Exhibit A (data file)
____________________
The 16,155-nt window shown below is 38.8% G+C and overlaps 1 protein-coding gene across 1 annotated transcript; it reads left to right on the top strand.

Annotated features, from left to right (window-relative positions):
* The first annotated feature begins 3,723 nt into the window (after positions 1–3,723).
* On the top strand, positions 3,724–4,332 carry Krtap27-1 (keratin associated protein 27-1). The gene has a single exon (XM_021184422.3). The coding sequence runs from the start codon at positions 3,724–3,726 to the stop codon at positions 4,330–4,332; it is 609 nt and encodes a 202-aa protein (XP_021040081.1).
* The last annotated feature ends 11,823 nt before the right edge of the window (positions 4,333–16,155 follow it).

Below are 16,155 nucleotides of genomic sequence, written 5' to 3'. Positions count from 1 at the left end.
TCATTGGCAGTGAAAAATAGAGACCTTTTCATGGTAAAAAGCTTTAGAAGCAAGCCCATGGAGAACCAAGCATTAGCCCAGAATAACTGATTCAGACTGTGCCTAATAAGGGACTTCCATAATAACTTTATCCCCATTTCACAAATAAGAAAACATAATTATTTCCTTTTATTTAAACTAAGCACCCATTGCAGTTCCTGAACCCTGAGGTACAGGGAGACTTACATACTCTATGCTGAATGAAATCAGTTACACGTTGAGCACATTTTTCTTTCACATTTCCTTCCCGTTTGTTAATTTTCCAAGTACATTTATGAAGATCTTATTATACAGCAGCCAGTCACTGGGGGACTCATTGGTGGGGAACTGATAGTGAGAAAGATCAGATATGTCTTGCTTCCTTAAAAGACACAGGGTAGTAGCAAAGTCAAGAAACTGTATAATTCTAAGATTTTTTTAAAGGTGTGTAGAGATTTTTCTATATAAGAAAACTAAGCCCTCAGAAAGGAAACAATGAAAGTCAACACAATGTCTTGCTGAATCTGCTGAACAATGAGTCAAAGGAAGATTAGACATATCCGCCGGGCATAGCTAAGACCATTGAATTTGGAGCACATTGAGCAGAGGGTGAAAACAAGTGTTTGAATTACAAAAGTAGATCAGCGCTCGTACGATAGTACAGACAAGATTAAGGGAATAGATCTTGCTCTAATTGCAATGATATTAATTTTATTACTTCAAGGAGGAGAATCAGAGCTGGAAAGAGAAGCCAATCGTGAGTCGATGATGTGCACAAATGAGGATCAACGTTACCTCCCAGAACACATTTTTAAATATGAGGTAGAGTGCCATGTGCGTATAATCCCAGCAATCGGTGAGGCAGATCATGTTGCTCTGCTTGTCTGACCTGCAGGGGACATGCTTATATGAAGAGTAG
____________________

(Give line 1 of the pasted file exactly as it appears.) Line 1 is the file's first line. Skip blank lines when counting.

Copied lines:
The 16,155-nt window shown below is 38.8% G+C and overlaps 1 protein-coding gene across 1 annotated transcript; it reads left to right on the top strand.